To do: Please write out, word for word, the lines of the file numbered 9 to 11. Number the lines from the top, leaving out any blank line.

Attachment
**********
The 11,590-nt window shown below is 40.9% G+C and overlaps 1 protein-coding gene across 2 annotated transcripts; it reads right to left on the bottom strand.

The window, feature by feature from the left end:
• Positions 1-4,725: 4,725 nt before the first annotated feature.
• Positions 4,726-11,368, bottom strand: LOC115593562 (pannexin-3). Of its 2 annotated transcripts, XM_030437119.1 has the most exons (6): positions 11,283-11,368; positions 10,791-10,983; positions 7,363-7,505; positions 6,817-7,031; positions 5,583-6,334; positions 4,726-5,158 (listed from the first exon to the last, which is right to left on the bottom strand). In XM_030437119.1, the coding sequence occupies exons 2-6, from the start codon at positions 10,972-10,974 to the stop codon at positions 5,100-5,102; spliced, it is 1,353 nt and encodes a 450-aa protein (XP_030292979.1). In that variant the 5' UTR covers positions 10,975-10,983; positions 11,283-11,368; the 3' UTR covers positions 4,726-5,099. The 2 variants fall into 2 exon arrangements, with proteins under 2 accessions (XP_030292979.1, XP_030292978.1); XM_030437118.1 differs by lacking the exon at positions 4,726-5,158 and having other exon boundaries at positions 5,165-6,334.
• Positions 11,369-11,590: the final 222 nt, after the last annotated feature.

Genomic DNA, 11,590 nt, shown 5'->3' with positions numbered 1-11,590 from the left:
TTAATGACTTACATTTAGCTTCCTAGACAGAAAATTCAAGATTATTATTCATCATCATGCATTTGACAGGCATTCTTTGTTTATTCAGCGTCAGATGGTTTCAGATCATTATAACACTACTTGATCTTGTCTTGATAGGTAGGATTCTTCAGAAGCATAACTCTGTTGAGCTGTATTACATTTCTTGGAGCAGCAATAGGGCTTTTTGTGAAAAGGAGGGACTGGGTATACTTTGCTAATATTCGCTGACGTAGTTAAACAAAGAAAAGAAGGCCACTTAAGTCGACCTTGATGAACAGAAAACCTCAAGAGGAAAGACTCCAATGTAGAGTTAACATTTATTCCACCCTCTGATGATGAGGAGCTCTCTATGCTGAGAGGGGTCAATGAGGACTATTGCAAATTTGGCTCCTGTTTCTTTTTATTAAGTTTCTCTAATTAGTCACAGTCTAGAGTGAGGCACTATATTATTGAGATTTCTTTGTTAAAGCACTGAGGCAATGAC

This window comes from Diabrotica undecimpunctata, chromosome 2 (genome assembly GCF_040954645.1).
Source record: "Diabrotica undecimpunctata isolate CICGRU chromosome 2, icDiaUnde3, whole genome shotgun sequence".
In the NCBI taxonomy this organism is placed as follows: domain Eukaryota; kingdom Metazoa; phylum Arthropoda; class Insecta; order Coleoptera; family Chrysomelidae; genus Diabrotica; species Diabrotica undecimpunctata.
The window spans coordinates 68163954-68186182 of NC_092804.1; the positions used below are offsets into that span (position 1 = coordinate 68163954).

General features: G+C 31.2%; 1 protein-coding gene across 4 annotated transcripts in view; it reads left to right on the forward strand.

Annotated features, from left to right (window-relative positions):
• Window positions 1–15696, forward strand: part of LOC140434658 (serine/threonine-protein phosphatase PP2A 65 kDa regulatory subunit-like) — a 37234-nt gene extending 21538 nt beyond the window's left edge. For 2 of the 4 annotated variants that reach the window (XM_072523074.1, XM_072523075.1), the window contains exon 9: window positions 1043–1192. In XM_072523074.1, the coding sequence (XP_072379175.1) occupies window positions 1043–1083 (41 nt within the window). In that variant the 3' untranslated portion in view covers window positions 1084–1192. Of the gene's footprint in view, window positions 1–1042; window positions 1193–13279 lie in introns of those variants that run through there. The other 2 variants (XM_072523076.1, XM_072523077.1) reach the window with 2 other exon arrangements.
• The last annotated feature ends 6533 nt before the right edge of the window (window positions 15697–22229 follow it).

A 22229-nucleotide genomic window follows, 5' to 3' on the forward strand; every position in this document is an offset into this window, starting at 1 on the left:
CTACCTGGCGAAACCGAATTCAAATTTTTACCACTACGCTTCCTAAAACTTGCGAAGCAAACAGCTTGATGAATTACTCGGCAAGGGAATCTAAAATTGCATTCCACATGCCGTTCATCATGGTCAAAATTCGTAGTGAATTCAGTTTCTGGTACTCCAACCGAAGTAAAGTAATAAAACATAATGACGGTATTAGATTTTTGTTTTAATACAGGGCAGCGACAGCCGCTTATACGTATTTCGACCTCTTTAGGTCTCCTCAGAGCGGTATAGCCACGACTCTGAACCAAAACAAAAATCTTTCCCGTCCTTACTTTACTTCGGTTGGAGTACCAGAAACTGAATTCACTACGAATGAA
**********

Source record: "Diabrotica undecimpunctata isolate CICGRU chromosome 2, icDiaUnde3, whole genome shotgun sequence".
In the NCBI taxonomy this organism is placed as follows: domain Eukaryota; kingdom Metazoa; phylum Arthropoda; class Insecta; order Coleoptera; family Chrysomelidae; genus Diabrotica; species Diabrotica undecimpunctata.
The window spans coordinates 68163954-68186182 of NC_092804.1; the positions used below are offsets into that span (position 1 = coordinate 68163954).